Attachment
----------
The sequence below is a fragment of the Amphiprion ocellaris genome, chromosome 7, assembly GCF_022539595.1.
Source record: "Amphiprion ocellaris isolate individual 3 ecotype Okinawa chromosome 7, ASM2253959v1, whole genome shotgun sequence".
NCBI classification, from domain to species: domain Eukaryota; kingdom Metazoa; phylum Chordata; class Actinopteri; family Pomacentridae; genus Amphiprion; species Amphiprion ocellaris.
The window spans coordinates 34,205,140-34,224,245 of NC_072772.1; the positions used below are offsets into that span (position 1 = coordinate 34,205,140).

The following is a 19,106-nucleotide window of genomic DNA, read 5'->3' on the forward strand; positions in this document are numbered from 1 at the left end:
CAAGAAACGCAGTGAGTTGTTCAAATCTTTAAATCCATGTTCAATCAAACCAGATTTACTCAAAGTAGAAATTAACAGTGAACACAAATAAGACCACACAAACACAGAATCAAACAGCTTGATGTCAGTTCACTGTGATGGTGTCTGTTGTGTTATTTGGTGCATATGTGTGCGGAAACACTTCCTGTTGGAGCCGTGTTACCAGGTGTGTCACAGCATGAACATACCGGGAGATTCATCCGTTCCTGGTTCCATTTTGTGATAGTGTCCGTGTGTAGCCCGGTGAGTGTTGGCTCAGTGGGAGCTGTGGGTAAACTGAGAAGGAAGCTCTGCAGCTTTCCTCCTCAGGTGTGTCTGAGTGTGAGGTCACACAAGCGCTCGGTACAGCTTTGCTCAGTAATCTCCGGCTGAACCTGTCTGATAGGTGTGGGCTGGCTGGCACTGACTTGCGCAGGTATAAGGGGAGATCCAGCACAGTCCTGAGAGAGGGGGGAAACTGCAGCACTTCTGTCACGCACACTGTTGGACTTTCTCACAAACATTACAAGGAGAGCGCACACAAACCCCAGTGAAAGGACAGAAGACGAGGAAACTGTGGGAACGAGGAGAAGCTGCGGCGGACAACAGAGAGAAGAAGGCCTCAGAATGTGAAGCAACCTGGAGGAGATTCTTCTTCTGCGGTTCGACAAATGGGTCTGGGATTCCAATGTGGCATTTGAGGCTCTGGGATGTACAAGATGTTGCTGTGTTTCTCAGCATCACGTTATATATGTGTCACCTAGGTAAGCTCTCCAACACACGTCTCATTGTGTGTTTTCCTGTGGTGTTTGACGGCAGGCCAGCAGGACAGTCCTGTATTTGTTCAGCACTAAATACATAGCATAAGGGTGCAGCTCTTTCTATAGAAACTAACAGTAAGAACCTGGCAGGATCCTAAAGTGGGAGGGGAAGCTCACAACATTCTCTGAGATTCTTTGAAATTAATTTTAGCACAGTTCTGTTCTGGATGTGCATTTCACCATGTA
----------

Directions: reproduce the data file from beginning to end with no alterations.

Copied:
The sequence below is a fragment of the Amphiprion ocellaris genome, chromosome 7, assembly GCF_022539595.1.
Source record: "Amphiprion ocellaris isolate individual 3 ecotype Okinawa chromosome 7, ASM2253959v1, whole genome shotgun sequence".
NCBI classification, from domain to species: domain Eukaryota; kingdom Metazoa; phylum Chordata; class Actinopteri; family Pomacentridae; genus Amphiprion; species Amphiprion ocellaris.
The window spans coordinates 34,205,140-34,224,245 of NC_072772.1; the positions used below are offsets into that span (position 1 = coordinate 34,205,140).

The following is a 19,106-nucleotide window of genomic DNA, read 5'->3' on the forward strand; positions in this document are numbered from 1 at the left end:
CAAGAAACGCAGTGAGTTGTTCAAATCTTTAAATCCATGTTCAATCAAACCAGATTTACTCAAAGTAGAAATTAACAGTGAACACAAATAAGACCACACAAACACAGAATCAAACAGCTTGATGTCAGTTCACTGTGATGGTGTCTGTTGTGTTATTTGGTGCATATGTGTGCGGAAACACTTCCTGTTGGAGCCGTGTTACCAGGTGTGTCACAGCATGAACATACCGGGAGATTCATCCGTTCCTGGTTCCATTTTGTGATAGTGTCCGTGTGTAGCCCGGTGAGTGTTGGCTCAGTGGGAGCTGTGGGTAAACTGAGAAGGAAGCTCTGCAGCTTTCCTCCTCAGGTGTGTCTGAGTGTGAGGTCACACAAGCGCTCGGTACAGCTTTGCTCAGTAATCTCCGGCTGAACCTGTCTGATAGGTGTGGGCTGGCTGGCACTGACTTGCGCAGGTATAAGGGGAGATCCAGCACAGTCCTGAGAGAGGGGGGAAACTGCAGCACTTCTGTCACGCACACTGTTGGACTTTCTCACAAACATTACAAGGAGAGCGCACACAAACCCCAGTGAAAGGACAGAAGACGAGGAAACTGTGGGAACGAGGAGAAGCTGCGGCGGACAACAGAGAGAAGAAGGCCTCAGAATGTGAAGCAACCTGGAGGAGATTCTTCTTCTGCGGTTCGACAAATGGGTCTGGGATTCCAATGTGGCATTTGAGGCTCTGGGATGTACAAGATGTTGCTGTGTTTCTCAGCATCACGTTATATATGTGTCACCTAGGTAAGCTCTCCAACACACGTCTCATTGTGTGTTTTCCTGTGGTGTTTGACGGCAGGCCAGCAGGACAGTCCTGTATTTGTTCAGCACTAAATACATAGCATAAGGGTGCAGCTCTTTCTATAGAAACTAACAGTAAGAACCTGGCAGGATCCTAAAGTGGGAGGGGAAGCTCACAACATTCTCTGAGATTCTTTGAAATTAATTTTAGCACAGTTCTGTTCTGGATGTGCATTTCACCATGTA